End of a great day in Prague – a Gershwin concert in the Spanish Synagogue followed by pizza – Marilyn and Alf

Taking the slow road to Cyprus

Prague - Spanish Synagogue Prague – Spanish Synagogue (Photo credit: discopalace)

Following our first full day in Prague, we went to an excellent Gershwin concert in the famous Spanish Synagogue.

The concert included a number of old favorites like:

The Spanish Synagogue was built in 1868 on the site of the Prague Jewish house of prayer (“the Od Shul“). It was designed in a Moorish style with a large dome surrounding the central space, with amazing stained glass windows. The interior decoration features stylized Islamic motifs which are applied to the walls, door and the gallery. 

Prior to the concert we got into a lively discussion, swapping travel tales, with a couple of New Yorkers, now living in Colorado – they gave us some tips for avoiding altitude sickness (for another adventure).

Finally, we rounded the evening off with some excellent…

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Moritz Erhardt: Extreme Personal Competition to the Death – John Gelmini

Wall Street Sign. Author: Ramy Majouji

Wall Street Sign. Author: Ramy Majouji (Photo credit: Wikipedia)

Dr Alf has raised difficult issues within this blog about the intense competition for high flyers that prevails in the rarified atmosphere of the investment banking community and the processes it uses to find and reward and develop the so-called “Masters of the Universe”.

These were once depicted as the Gordon Gekko character, played by Michael Douglas in the 2 Wall Street films but because of the failings of the UK education system many of these aspirant investment bankers come from countries within and outside of the EU where the teaching of mathematics is of a much higher standard.

Moritz Erhardt, the 21-year-old,  Bank Of America Merrill Lynch (BOAML) intern, who died after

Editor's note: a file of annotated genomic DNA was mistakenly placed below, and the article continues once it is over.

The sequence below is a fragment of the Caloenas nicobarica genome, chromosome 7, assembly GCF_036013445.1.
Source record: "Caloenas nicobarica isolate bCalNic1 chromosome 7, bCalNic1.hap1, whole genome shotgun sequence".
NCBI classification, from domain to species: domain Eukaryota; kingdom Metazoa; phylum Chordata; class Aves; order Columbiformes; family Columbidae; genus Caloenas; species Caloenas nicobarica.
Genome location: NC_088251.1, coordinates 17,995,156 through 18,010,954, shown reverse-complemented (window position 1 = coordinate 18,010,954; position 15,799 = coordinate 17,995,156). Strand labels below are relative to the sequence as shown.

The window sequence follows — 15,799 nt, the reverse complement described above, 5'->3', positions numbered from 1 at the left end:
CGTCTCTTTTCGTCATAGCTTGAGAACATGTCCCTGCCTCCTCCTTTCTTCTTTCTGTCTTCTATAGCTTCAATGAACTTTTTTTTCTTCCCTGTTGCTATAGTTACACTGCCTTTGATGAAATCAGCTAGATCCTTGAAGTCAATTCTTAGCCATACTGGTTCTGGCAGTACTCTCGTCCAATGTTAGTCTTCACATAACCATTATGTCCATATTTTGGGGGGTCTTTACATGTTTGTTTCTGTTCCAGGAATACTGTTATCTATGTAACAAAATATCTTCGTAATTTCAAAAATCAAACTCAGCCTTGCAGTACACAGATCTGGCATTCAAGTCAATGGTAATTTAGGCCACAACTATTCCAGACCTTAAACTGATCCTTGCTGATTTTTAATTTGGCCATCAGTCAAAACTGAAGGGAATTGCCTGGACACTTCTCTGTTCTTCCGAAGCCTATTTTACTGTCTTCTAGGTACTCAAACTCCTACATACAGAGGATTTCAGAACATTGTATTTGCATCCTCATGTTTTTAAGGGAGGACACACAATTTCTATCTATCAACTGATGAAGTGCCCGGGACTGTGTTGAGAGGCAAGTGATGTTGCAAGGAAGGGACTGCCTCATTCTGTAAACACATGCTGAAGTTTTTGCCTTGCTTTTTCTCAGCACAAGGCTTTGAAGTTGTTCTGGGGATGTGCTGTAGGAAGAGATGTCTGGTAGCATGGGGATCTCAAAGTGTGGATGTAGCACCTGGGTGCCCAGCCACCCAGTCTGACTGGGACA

working for 3 days and nights without sleep in a row, was typical of the sort of employee employed by City/Wall Street investment banks.

He was also like many young people in pressurized environments, who are expected to perform to extraordinary lengths.

The hours worked by Junior hospital doctors used to be not dissimilar to the hours worked by BOAML until they were limited by the EU’s Working Time Directive, airline pilots, lorry drivers and others used to drive until they got what the Americans called “White line fever” and even now, we hear of a Ryanair pilot being dismissed for” industrial misconduct” because he revealed the numbers of hours he was being forced to work, the low margin of error in terms of fuel that he was allowed to complete his flights with.

In Japan many of the so-called “salarymen” have literally died of overwork or been found dead in one of their sleeping pods. The spouse of one tried to sue her late husband’s employer for working her husband to death but the Japanese courts were highly unsympathetic and threw the case out.

At GE and what is now part of Sir Philip Green’s Arcadia Group PLC, I can remember working on pre acquisition due diligence for several days at a stretch without sleep and often at different ends of the country after hours of driving.When I did it, I was considerably older than the youthful Moritz Erhardt but these sorts of time pressures are not untypical when you are locked into a very tight timetable by a CEO who demands 125% and a perfect report or dazzling presentation by 7.00 AM on Monday morning.

Dr Alf asks what can be done to make internships cleaner.

Clearly they will have to be regulated as to:

–Pay (Too many carry no salary of any kind)

–Access (Competition is fierce but the process must be opened up to a wider range of people)

–Hours and intensity of workload

Studies commissioned by the world’s military forces show that without sleep, performance falls, mistakes are made and that eventually madness and death ensue.

That is why commandos on night operations were given amphetamines to enable them to complete their missions but afterwards had to get some sleep.

People have physical, mental, emotional and psychological limits and we cannot push people to those limits and expect no casualties.

Moritz Erhardt was a casualty which may or may not have been avoidable and his relatives may well have a case for breach of an employers duty of care and a massive payout.

Until there are more deaths and successful legal action is brought nothing will change but there is no doubt something needs to be done to break this cult of testosterone fueled lunacy.

John Gelmini


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